The Obama Web site is flashy and tech-savvy but has yet to achieve coherence. Read why here. Here’s a sample of the piece:
The biggest difference is that the Bush Web site archived all its information by year, month and day, with a sidebar menu that allowed a user to view virtually all the information from, for example, a day in 2002 — speech transcripts along with video and audio of the speech, press releases, official statements, nominations, letters to Congress, executive orders — with three clicks of the mouse.
The same information on the Obama site, however, is spread across various parts of the Web site. The longer ago something happened, the harder it is to find.
“It’s lots of PR and not a lot of data,” said Jim Harper, director of information policy studies at the Cato Institute, who called the site “brochureware.”
One former White House Web director for the Bush administration called the overall experience “discombobulated.”
“It is confusing to locate specific content and the structure is not intuitive,” said David Almacy, a senior vice president for digital public affairs at Edelman.
Macon Phillips, Mr. Obama’s director of new media and the man most responsible for the president’s new Web site, said the site remains a “work in progress.”
Click here to see the old Bush Web site, then click on the “Current News” button on the left sidebar, and test for yourself which structure you like better.
One question that is still unanswered, and I’m not sure how you answer it, is whether old information is hard to find on the Obama Web site because they intentionally want to make it difficult or because it is designed by a younger generation of communicators whose thinking is less linear and more visually-oriented.
Mike Schafer, founder of D.C.’s own openbox9 Web design, adds his voice to the chorus of designers who say that the Obama site is more about look than utility.
“Obama’s site plays the part of image builder,” Schafer writes. But he says that for now, this is OK, as long as the White House organizes and archives all of its information more efficiently in the future. This is somewhat similar to what Jimmy Orr, who oversaw Bush’s Web site for the first four years, said.
David Almacy ran the Bush Web site during Bush’s second term. He fleshes out some of the problems with the Obama Web site here:
My biggest disappointment with the new site is the difficulty I have in locating information due to poor organization architecture. It is confusing to locate specific content and the structure is not intuitive. So much emphasis is placed on the blog that, unfortunately, related materials such as transcripts, photos, audio, video and links get lost, are buried or seem to be posted as an afterthought in separate, unrelated location.
For example, the March 24, 2009 press conference was posted on the blog as, “Addressing Our Problems Head-On” and only included President Obama’s answer to a tough question posed by CNN’s Ed Henry which many thought was a highlight. The next morning, I still couldn’t find a transcript or video and when a link finally did appear a few hours later, it sent users to the Los Angeles Times blog. I’m sure the LA Times executives (and the blog’s advertisers) appreciate the increased site traffic from a taxpayer funded site, but shouldn’t WhiteHouse.gov – and ultimately the National Archives – be the permanent source for that information? What happens if the LA Times moves the transcript or starts charging for archived content on their site? In all fairness, I did eventually find the transcript a day or so later after several attempts via the search engine, but it wasn’t easy.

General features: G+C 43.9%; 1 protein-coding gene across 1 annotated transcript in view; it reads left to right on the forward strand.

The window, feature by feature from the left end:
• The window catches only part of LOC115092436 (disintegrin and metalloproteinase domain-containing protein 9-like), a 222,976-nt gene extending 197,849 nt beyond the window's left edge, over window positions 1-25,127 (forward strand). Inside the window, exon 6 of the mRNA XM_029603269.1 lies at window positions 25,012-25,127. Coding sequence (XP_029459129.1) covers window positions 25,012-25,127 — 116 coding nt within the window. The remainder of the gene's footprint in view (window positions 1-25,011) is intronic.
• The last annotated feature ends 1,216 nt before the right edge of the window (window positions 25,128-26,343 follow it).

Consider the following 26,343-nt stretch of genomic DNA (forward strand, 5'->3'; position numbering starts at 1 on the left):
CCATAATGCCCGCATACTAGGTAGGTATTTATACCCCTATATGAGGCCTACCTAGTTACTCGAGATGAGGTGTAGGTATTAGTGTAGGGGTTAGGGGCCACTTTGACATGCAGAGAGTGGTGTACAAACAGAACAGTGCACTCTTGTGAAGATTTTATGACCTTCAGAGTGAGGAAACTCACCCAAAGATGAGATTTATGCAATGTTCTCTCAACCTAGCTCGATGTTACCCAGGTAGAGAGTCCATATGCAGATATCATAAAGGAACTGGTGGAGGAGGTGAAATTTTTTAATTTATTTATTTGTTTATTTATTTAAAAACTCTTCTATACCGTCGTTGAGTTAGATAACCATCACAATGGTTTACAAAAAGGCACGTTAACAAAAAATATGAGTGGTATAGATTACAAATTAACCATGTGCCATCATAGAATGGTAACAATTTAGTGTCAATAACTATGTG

Also, Christopher Hitchens wrote a scathing rejoinder to all of President Obama’s backers who support his decision to avoid speaking too forcefully against the Iranian regime, for fear of being used for propaganda purposes by Tehran.
Hitchens’ basic point: They’re going to use the U.S. for propaganda no matter what. His subpoint is that the younger generation of Iranians no longer believes the conspiracy theories fed to them by the ruling class.
Want to take a noninterventionist position? All right, then, take a noninterventionist position. This would mean not referring to Khamenei in fawning tones as the supreme leader and not calling Iran itself by the tyrannical title of “the Islamic republic.” But be aware that nothing will stop the theocrats from slandering you for interfering anyway. Also try to bear in mind that one day you will have to face the young Iranian democrats who risked their all in the battle and explain to them just what you were doing when they were being beaten and gassed …
There is then the larger question of the Iranian theocracy and its continual, arrogant intervention in our affairs: its export of violence and cruelty and lies to Lebanon and Palestine and Iraq and its unashamed defiance of the United Nations, the European Union, and the International Atomic Energy Agency on the nontrivial matter of nuclear weapons. I am sure that I was as impressed as anybody by our president’s decision to quote Martin Luther King—rather late in the week—on the arc of justice and the way in which it eventually bends. It was just that in a time of crisis and urgency he was citing the wrong King text (the right one is to be found in the “Letter From a Birmingham Jail”), and it was also as if he were speaking as the president of Iceland or Uruguay rather than as president of these United States. Coexistence with a nuclearized, fascistic theocracy in Iran is impossible even in the short run. The mullahs understand this with perfect clarity. Why can’t we?
Lastly, look for The Washington Times’ Stephen Dinan in the president’s press conference today at the White House. He’s in the third row, third seat in from the left (looking at the seats from the podium).
— Jon Ward, White House reporter, The Washington Times
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